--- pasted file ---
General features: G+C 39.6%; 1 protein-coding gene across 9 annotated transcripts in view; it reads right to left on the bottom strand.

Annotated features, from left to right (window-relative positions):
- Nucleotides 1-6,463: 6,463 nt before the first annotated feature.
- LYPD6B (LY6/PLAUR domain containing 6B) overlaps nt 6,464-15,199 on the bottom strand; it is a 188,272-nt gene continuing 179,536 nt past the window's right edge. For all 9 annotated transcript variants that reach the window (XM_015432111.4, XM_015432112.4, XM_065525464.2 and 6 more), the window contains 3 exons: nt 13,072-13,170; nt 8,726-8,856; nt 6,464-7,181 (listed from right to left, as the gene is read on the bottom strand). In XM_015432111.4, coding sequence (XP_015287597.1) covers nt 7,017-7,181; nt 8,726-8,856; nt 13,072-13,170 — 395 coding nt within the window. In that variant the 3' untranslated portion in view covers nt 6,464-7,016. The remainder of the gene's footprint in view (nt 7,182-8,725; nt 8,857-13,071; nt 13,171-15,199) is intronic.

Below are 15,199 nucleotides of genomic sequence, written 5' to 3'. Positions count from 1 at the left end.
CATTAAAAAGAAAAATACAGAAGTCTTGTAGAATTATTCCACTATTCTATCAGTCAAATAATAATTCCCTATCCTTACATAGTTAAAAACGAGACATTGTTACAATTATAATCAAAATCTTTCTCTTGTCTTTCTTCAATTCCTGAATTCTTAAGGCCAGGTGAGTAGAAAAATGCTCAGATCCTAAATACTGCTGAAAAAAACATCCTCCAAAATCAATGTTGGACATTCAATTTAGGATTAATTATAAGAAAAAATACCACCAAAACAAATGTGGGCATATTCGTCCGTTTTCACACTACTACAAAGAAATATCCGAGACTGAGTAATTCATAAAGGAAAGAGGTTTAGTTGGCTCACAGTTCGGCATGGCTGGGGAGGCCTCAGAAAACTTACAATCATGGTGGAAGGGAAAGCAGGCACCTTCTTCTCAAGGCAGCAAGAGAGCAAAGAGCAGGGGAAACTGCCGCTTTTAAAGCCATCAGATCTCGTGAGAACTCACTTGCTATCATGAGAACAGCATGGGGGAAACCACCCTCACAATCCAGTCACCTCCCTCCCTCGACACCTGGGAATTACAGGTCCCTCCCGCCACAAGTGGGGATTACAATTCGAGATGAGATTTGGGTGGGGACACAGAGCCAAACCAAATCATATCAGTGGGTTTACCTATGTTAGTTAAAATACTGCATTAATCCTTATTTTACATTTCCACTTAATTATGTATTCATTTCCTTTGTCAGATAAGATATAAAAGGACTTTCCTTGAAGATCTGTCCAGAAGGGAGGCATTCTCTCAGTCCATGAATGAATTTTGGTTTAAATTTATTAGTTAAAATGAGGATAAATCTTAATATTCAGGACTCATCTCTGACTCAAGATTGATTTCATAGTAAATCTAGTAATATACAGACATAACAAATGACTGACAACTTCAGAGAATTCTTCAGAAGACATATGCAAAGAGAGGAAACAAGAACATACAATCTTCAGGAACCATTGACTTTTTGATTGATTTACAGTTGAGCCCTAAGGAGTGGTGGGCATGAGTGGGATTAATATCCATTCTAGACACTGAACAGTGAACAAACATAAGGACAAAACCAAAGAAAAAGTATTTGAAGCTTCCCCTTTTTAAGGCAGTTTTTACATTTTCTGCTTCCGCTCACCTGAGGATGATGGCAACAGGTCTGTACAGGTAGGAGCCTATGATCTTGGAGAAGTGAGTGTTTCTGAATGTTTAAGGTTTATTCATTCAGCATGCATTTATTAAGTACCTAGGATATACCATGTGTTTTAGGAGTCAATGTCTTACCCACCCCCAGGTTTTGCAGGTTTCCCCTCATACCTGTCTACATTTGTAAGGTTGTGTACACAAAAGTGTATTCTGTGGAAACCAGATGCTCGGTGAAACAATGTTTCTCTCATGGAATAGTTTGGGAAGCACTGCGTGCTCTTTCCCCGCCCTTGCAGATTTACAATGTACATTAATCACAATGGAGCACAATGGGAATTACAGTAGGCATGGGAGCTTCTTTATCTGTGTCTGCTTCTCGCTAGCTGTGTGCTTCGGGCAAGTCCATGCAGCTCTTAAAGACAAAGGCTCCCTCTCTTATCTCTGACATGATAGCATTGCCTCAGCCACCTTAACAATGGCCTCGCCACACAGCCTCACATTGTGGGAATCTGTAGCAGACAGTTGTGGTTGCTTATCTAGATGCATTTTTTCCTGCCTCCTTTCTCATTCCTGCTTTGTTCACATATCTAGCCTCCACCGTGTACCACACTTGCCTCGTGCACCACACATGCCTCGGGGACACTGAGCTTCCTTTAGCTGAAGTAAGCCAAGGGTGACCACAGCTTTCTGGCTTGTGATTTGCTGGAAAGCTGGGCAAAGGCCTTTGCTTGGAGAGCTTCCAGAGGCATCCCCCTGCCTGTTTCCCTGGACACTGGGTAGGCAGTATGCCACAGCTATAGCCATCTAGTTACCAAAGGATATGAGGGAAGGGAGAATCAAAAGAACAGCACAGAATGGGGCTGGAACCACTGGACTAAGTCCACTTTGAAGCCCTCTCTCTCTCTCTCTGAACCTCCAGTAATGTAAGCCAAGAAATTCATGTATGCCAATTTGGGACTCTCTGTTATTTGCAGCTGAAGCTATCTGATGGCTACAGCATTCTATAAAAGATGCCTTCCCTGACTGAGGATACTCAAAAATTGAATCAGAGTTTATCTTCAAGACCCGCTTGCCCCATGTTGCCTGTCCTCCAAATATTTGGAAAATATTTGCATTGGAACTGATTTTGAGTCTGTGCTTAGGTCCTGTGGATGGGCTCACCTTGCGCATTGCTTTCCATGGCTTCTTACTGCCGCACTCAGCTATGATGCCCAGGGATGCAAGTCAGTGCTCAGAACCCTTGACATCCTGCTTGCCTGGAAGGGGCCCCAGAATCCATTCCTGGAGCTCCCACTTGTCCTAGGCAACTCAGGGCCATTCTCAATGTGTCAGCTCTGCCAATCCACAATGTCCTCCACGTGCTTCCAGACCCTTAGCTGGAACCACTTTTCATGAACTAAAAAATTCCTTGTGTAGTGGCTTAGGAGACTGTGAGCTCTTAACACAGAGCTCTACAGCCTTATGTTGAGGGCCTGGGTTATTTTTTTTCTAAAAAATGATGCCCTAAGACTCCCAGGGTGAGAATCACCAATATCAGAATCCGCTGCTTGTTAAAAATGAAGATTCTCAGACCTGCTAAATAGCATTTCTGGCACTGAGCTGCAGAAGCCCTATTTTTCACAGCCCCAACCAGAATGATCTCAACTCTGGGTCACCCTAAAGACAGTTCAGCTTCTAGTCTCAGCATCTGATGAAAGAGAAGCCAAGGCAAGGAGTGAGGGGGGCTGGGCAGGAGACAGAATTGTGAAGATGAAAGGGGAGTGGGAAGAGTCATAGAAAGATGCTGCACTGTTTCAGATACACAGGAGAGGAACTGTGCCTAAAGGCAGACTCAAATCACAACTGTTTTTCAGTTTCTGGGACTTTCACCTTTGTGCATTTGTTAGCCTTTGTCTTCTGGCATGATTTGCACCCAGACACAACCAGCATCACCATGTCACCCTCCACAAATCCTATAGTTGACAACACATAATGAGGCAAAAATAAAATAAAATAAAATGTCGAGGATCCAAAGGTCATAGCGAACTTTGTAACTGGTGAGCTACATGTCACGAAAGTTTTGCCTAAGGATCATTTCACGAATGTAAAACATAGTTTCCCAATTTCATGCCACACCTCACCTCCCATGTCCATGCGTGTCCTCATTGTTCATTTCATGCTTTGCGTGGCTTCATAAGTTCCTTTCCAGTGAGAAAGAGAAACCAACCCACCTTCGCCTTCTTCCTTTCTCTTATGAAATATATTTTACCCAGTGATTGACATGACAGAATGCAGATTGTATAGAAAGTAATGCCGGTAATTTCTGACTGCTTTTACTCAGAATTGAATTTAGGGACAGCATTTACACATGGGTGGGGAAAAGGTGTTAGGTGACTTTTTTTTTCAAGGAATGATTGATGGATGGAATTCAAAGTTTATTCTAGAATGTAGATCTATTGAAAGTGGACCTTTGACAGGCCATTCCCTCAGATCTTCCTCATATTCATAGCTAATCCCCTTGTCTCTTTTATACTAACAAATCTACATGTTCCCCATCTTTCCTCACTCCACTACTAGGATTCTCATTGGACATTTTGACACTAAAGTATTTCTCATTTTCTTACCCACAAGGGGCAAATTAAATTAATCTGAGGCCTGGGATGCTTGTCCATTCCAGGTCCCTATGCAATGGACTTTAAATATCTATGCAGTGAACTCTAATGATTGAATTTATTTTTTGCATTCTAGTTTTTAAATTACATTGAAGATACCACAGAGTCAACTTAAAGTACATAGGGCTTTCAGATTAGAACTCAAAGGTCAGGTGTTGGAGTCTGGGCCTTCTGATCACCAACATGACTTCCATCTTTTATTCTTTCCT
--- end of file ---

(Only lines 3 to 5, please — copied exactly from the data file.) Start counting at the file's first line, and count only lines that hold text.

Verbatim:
- Nucleotides 1-6,463: 6,463 nt before the first annotated feature.
- LYPD6B (LY6/PLAUR domain containing 6B) overlaps nt 6,464-15,199 on the bottom strand; it is a 188,272-nt gene continuing 179,536 nt past the window's right edge. For all 9 annotated transcript variants that reach the window (XM_015432111.4, XM_015432112.4, XM_065525464.2 and 6 more), the window contains 3 exons: nt 13,072-13,170; nt 8,726-8,856; nt 6,464-7,181 (listed from right to left, as the gene is read on the bottom strand). In XM_015432111.4, coding sequence (XP_015287597.1) covers nt 7,017-7,181; nt 8,726-8,856; nt 13,072-13,170 — 395 coding nt within the window. In that variant the 3' untranslated portion in view covers nt 6,464-7,016. The remainder of the gene's footprint in view (nt 7,182-8,725; nt 8,857-13,071; nt 13,171-15,199) is intronic.

Below are 15,199 nucleotides of genomic sequence, written 5' to 3'. Positions count from 1 at the left end.